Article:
Interest is often recorded as either “present” or “not present” in relation to a domain in research studies, but because interest evolves through the interaction of a person with the environment, interest can change (Renninger, 2007, p.4). Interest is topic dependent, so exposure over time to a broad variety of contents and delivery formats (such as those common across ISE) increases the odds of sparking a situational interest (Csikszentmihalyi, 1996, p. 163), which may then bloom into the desire to purse additional experiences. Those with little or no interest in a topic may need support and structure to help them begin generating their own questions and to develop the knowledge and skills needed as they seek to answer them. Those with already well-developed interests need support that enables them to stretch their present understanding. Continued encouragement and support by parents, caregivers, peers, and educators can help mature an interest into deeper knowledge, scientific ways of thinking, and a source of personal identity (Barron et al., 2009; Bell et al., 2009) for children and adults alike.
Museums and other informal learning contexts have the ability to play a role in engaging children and youth in STEM (Bell et al., 2009). The museum environment provides opportunities for youth to connect with science in personally meaningful ways, develop their own science identities, and consider pursuing science careers through exhibits, activities, and extended programs (Adams & Gupta, 2013; McCreedy & Dierking, 2013). ISE settings have shown a variety of positive impacts on participants’ interests in and motivations toward continued learning or engagement with STEM concepts and content (see other portions of the wiki). Though rigorous longitudinal studies have not been conducted that link STEM careers with ISE experiences, numerous scientists have credited early experiences specifically with museums as influential to their choice of a career in science. In a study by the Cosmos Corporation (1998) for NSF, visits to museums were cited by surveyed scientists as their most memorable informal science experiences as youth. They also cited these experiences as the most influential source of ideas still used in the present. In 2014, the Pew Research Center found that 8% and 7% of responding scientists attributed “childhood experiences in natural parks, science museums, star gazing, chemistry set” and “books, movies, TV on science e.g., Cosmos series, biographies of scientists, and science fiction” as being critical childhood experiences that initiated their science paths (Funk, Rainie, & Page, 2015, p. 70).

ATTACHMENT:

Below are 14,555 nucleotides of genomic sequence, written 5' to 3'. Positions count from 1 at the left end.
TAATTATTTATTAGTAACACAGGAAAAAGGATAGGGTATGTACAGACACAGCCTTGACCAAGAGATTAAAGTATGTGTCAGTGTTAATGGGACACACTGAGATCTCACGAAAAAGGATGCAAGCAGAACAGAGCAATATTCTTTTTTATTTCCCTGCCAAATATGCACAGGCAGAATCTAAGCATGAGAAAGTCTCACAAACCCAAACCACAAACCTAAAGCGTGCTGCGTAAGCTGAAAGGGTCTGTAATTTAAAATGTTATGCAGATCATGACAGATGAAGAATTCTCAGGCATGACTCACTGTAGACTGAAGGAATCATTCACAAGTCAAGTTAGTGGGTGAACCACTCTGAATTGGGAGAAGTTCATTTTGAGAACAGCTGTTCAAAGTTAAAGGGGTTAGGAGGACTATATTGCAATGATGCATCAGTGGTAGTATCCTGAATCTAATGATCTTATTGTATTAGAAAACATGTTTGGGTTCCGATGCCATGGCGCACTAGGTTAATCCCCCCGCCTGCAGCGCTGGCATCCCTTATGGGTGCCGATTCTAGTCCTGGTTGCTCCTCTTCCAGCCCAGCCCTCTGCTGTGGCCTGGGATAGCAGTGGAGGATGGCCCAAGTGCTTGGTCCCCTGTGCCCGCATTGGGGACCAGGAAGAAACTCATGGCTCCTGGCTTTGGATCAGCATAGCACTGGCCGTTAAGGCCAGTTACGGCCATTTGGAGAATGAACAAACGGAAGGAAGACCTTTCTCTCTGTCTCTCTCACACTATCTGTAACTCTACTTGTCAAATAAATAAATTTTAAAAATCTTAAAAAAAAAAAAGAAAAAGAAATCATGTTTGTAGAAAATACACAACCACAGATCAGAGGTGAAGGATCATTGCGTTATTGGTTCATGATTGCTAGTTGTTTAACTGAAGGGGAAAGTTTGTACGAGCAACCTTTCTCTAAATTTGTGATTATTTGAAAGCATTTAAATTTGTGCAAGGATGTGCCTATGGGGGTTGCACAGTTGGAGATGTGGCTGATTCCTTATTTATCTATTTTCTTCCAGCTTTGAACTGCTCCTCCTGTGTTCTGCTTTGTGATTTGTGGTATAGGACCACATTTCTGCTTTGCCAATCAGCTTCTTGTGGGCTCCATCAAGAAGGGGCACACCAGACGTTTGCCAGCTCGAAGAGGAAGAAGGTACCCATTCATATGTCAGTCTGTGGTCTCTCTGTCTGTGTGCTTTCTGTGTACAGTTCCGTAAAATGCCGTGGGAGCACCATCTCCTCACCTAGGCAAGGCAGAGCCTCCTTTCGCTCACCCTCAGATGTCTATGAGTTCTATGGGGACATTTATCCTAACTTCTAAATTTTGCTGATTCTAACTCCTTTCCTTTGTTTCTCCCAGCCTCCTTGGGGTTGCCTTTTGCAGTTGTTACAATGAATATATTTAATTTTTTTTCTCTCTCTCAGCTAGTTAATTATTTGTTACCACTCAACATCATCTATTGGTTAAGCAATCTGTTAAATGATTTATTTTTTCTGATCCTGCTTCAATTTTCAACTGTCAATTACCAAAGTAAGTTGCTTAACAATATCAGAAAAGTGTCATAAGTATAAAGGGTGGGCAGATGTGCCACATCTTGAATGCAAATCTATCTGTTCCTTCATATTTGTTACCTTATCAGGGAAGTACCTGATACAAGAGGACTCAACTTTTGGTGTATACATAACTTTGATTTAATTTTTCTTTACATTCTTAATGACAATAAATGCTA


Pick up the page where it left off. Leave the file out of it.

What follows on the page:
Directions for Future Research
In the early 2000's there was a doctoral dissertation (U of TN) that looked at teaching statistics to high schoolers using three environments - science center, classroom, and the home. (Note that the "home" environment was fashioned at the school in the media room with free-choice to play related games to the topic, or commercial entertainment games.) The findings were ostensibly looking at types of learners and who was more effective in a certain environment; those results were weak, since learners adapted to each environment. However, the data clearly showed this...that in the science center environment, Motivation increased, while Performance really didn't change, and Understanding didn't rise. In the classroom environment, Motivation didn't peak, nor did Understanding, but Performance did. In the home environment was where Understanding was clearly seen, as students had "applied games" that needed their performance understanding, which was itself a byproduct of the motivation from the science center. It was a very interesting data analysis, and would be rich to do again in 2017.